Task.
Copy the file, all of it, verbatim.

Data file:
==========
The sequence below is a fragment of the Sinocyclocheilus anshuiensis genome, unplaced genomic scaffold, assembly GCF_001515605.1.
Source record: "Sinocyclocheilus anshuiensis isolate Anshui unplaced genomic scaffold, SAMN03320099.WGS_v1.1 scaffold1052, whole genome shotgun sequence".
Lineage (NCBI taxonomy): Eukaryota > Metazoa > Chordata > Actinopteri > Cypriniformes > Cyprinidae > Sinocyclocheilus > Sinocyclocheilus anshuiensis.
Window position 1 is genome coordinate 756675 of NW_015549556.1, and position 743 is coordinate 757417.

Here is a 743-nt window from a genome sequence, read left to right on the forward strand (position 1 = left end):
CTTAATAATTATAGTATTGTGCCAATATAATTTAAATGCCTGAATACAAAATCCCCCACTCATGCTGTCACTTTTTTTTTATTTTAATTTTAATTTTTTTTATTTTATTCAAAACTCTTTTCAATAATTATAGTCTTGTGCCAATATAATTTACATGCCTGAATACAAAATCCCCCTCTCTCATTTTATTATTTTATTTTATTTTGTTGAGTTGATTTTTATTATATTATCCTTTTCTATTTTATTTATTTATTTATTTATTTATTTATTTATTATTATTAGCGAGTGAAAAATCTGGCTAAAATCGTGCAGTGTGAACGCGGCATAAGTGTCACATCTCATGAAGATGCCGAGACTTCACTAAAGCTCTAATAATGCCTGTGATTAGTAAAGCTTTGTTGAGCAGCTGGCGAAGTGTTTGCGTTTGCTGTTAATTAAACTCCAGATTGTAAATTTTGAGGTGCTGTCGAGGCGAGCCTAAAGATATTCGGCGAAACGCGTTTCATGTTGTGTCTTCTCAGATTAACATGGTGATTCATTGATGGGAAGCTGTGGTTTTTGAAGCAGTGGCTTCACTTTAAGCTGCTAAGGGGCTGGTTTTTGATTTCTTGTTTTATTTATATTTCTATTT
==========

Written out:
The sequence below is a fragment of the Sinocyclocheilus anshuiensis genome, unplaced genomic scaffold, assembly GCF_001515605.1.
Source record: "Sinocyclocheilus anshuiensis isolate Anshui unplaced genomic scaffold, SAMN03320099.WGS_v1.1 scaffold1052, whole genome shotgun sequence".
Lineage (NCBI taxonomy): Eukaryota > Metazoa > Chordata > Actinopteri > Cypriniformes > Cyprinidae > Sinocyclocheilus > Sinocyclocheilus anshuiensis.
Window position 1 is genome coordinate 756675 of NW_015549556.1, and position 743 is coordinate 757417.

Here is a 743-nt window from a genome sequence, read left to right on the forward strand (position 1 = left end):
CTTAATAATTATAGTATTGTGCCAATATAATTTAAATGCCTGAATACAAAATCCCCCACTCATGCTGTCACTTTTTTTTTATTTTAATTTTAATTTTTTTTATTTTATTCAAAACTCTTTTCAATAATTATAGTCTTGTGCCAATATAATTTACATGCCTGAATACAAAATCCCCCTCTCTCATTTTATTATTTTATTTTATTTTGTTGAGTTGATTTTTATTATATTATCCTTTTCTATTTTATTTATTTATTTATTTATTTATTTATTTATTATTATTAGCGAGTGAAAAATCTGGCTAAAATCGTGCAGTGTGAACGCGGCATAAGTGTCACATCTCATGAAGATGCCGAGACTTCACTAAAGCTCTAATAATGCCTGTGATTAGTAAAGCTTTGTTGAGCAGCTGGCGAAGTGTTTGCGTTTGCTGTTAATTAAACTCCAGATTGTAAATTTTGAGGTGCTGTCGAGGCGAGCCTAAAGATATTCGGCGAAACGCGTTTCATGTTGTGTCTTCTCAGATTAACATGGTGATTCATTGATGGGAAGCTGTGGTTTTTGAAGCAGTGGCTTCACTTTAAGCTGCTAAGGGGCTGGTTTTTGATTTCTTGTTTTATTTATATTTCTATTT